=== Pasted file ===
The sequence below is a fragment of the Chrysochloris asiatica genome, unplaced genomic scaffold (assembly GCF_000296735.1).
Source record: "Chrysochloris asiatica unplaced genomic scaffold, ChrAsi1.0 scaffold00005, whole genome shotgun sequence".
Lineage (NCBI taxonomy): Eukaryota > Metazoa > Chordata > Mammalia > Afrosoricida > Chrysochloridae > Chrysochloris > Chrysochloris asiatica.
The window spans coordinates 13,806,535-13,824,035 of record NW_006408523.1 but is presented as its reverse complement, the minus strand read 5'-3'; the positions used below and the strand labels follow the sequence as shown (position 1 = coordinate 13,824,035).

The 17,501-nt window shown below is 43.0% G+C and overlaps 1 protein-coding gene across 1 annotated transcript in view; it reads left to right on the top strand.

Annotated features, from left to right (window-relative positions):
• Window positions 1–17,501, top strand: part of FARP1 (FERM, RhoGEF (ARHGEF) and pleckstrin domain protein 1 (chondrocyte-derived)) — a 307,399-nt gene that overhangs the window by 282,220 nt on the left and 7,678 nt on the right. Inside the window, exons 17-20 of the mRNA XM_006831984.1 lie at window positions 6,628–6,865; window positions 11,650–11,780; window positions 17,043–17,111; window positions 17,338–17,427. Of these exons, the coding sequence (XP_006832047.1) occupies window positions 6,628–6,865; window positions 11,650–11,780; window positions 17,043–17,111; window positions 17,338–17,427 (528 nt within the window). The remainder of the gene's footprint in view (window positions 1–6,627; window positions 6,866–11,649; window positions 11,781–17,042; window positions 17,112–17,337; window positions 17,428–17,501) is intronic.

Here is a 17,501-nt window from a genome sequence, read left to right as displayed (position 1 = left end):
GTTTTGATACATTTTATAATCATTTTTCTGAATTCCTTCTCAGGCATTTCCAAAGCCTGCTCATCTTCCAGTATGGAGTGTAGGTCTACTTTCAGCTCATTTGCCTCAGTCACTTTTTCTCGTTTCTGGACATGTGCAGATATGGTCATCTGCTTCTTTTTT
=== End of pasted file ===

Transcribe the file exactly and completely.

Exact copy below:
The sequence below is a fragment of the Chrysochloris asiatica genome, unplaced genomic scaffold (assembly GCF_000296735.1).
Source record: "Chrysochloris asiatica unplaced genomic scaffold, ChrAsi1.0 scaffold00005, whole genome shotgun sequence".
Lineage (NCBI taxonomy): Eukaryota > Metazoa > Chordata > Mammalia > Afrosoricida > Chrysochloridae > Chrysochloris > Chrysochloris asiatica.
The window spans coordinates 13,806,535-13,824,035 of record NW_006408523.1 but is presented as its reverse complement, the minus strand read 5'-3'; the positions used below and the strand labels follow the sequence as shown (position 1 = coordinate 13,824,035).

The 17,501-nt window shown below is 43.0% G+C and overlaps 1 protein-coding gene across 1 annotated transcript in view; it reads left to right on the top strand.

Annotated features, from left to right (window-relative positions):
• Window positions 1–17,501, top strand: part of FARP1 (FERM, RhoGEF (ARHGEF) and pleckstrin domain protein 1 (chondrocyte-derived)) — a 307,399-nt gene that overhangs the window by 282,220 nt on the left and 7,678 nt on the right. Inside the window, exons 17-20 of the mRNA XM_006831984.1 lie at window positions 6,628–6,865; window positions 11,650–11,780; window positions 17,043–17,111; window positions 17,338–17,427. Of these exons, the coding sequence (XP_006832047.1) occupies window positions 6,628–6,865; window positions 11,650–11,780; window positions 17,043–17,111; window positions 17,338–17,427 (528 nt within the window). The remainder of the gene's footprint in view (window positions 1–6,627; window positions 6,866–11,649; window positions 11,781–17,042; window positions 17,112–17,337; window positions 17,428–17,501) is intronic.

Here is a 17,501-nt window from a genome sequence, read left to right as displayed (position 1 = left end):
GTTTTGATACATTTTATAATCATTTTTCTGAATTCCTTCTCAGGCATTTCCAAAGCCTGCTCATCTTCCAGTATGGAGTGTAGGTCTACTTTCAGCTCATTTGCCTCAGTCACTTTTTCTCGTTTCTGGACATGTGCAGATATGGTCATCTGCTTCTTTTTT